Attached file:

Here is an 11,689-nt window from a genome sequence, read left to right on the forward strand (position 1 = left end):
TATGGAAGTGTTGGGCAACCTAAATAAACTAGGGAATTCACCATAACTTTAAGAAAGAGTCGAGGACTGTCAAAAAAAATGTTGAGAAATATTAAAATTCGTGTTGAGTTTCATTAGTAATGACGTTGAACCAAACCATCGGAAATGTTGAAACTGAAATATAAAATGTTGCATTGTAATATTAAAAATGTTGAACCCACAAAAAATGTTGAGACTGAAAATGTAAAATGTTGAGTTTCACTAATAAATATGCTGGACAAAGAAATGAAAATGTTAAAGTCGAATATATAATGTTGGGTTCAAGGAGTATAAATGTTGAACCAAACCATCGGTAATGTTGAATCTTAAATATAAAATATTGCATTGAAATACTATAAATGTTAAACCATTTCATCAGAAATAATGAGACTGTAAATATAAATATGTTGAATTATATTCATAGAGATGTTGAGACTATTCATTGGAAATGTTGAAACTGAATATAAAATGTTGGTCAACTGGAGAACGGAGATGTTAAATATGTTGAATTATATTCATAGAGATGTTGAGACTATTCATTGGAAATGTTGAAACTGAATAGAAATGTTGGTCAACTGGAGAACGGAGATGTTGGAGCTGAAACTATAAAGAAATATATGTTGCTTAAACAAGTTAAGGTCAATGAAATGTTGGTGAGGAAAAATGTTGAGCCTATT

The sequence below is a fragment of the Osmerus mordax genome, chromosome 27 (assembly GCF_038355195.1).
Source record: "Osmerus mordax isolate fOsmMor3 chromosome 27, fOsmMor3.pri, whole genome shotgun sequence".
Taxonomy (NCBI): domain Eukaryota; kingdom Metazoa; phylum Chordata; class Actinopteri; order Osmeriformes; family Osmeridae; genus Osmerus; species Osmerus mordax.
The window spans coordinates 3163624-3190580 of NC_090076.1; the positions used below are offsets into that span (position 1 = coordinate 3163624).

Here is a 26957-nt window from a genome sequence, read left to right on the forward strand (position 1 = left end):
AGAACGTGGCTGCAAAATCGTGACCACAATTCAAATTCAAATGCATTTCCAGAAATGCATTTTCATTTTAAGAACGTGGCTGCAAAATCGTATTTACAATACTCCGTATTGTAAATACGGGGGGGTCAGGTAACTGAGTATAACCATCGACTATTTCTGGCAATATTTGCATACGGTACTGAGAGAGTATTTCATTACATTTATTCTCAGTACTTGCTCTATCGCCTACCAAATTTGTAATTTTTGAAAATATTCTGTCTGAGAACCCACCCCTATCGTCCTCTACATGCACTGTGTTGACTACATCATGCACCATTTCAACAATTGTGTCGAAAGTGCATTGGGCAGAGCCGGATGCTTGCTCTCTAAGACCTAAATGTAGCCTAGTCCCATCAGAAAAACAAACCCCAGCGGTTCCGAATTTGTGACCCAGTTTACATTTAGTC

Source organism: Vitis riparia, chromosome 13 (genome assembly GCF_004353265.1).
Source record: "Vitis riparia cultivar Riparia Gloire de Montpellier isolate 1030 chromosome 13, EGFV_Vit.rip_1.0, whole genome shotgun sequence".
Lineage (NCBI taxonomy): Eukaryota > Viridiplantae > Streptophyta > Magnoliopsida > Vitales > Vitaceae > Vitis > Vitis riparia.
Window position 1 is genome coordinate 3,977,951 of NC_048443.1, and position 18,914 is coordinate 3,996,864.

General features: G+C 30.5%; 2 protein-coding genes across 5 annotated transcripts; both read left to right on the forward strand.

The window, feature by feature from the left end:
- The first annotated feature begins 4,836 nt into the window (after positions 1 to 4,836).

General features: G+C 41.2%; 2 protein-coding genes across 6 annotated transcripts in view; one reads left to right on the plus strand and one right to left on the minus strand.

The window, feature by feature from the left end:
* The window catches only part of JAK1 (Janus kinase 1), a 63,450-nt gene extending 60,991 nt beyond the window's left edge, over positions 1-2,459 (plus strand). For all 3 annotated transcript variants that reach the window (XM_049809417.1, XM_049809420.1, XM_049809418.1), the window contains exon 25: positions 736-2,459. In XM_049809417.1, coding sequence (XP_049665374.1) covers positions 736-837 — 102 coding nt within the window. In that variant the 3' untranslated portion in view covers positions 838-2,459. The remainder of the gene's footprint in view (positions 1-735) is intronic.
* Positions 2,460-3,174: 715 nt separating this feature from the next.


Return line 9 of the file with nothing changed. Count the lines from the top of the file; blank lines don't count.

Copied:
Source organism: Vitis riparia, chromosome 13 (genome assembly GCF_004353265.1).